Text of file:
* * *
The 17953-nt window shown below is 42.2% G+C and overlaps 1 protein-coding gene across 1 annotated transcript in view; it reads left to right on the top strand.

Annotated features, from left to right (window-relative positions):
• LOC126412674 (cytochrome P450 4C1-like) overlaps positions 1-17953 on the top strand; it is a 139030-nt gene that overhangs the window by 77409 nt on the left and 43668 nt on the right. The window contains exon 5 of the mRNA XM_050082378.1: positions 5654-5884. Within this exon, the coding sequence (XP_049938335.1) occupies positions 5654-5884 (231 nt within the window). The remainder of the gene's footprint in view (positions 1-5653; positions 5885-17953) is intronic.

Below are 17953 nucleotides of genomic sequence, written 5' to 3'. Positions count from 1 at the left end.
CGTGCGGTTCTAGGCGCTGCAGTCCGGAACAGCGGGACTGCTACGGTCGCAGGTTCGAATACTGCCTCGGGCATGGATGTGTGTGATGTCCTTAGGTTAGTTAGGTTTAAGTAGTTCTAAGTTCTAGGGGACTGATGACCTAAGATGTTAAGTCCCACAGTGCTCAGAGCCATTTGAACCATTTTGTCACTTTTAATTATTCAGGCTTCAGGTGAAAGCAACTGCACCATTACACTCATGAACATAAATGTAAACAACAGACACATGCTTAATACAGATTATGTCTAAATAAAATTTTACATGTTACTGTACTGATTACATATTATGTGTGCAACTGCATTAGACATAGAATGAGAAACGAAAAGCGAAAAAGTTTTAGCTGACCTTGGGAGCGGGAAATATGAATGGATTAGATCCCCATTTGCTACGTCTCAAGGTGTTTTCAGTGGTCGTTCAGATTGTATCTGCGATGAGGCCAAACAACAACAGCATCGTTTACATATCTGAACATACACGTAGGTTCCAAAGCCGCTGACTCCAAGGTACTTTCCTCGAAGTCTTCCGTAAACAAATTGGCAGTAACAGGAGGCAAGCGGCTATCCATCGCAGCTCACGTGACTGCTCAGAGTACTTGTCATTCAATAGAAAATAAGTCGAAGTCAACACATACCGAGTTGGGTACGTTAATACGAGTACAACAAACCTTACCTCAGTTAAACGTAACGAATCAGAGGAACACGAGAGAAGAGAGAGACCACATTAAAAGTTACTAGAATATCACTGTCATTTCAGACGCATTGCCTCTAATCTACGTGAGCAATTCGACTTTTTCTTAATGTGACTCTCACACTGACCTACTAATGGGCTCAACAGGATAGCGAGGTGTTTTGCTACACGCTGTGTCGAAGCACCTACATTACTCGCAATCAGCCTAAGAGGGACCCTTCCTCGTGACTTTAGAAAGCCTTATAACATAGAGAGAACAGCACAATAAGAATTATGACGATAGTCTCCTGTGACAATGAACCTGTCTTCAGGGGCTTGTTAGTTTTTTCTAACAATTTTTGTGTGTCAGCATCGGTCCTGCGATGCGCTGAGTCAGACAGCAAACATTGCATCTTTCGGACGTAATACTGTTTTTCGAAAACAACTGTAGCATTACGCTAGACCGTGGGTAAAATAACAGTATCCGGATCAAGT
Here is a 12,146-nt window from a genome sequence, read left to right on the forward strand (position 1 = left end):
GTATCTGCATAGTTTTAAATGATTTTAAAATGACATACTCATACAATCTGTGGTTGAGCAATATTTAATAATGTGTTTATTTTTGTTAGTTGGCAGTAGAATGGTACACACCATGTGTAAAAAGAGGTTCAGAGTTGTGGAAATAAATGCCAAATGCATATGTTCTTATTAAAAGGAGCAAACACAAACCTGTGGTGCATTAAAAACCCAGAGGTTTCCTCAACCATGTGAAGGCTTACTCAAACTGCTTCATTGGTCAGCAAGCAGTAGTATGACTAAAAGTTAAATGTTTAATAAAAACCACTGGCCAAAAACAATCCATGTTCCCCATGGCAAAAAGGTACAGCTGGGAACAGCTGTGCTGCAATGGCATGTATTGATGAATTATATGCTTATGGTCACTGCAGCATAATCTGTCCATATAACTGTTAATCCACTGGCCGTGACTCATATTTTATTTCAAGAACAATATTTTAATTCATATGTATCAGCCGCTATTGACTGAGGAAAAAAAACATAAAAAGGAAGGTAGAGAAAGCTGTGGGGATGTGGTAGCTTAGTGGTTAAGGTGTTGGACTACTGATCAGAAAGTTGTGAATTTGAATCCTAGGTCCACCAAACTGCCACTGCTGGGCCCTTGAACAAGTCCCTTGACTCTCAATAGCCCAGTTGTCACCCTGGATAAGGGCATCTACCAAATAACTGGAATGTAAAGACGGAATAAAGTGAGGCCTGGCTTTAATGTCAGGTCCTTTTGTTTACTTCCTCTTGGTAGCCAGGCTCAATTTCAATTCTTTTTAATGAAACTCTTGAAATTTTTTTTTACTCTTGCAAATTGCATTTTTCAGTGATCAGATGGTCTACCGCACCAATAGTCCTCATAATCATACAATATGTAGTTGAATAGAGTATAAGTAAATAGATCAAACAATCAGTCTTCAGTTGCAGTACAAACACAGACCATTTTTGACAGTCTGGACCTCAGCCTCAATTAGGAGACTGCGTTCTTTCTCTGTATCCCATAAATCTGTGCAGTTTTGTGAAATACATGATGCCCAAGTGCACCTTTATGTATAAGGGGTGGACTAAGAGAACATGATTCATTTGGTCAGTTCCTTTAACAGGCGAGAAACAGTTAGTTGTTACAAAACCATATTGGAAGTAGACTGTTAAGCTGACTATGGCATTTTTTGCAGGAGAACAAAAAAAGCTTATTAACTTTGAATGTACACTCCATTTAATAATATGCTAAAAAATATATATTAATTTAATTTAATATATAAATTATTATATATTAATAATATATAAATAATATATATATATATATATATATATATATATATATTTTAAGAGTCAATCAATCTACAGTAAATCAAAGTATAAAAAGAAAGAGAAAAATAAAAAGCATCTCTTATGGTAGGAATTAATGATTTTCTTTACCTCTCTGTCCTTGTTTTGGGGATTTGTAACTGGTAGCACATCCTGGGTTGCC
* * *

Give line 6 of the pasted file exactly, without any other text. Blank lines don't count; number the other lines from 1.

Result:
Here is a 12,146-nt window from a genome sequence, read left to right on the forward strand (position 1 = left end):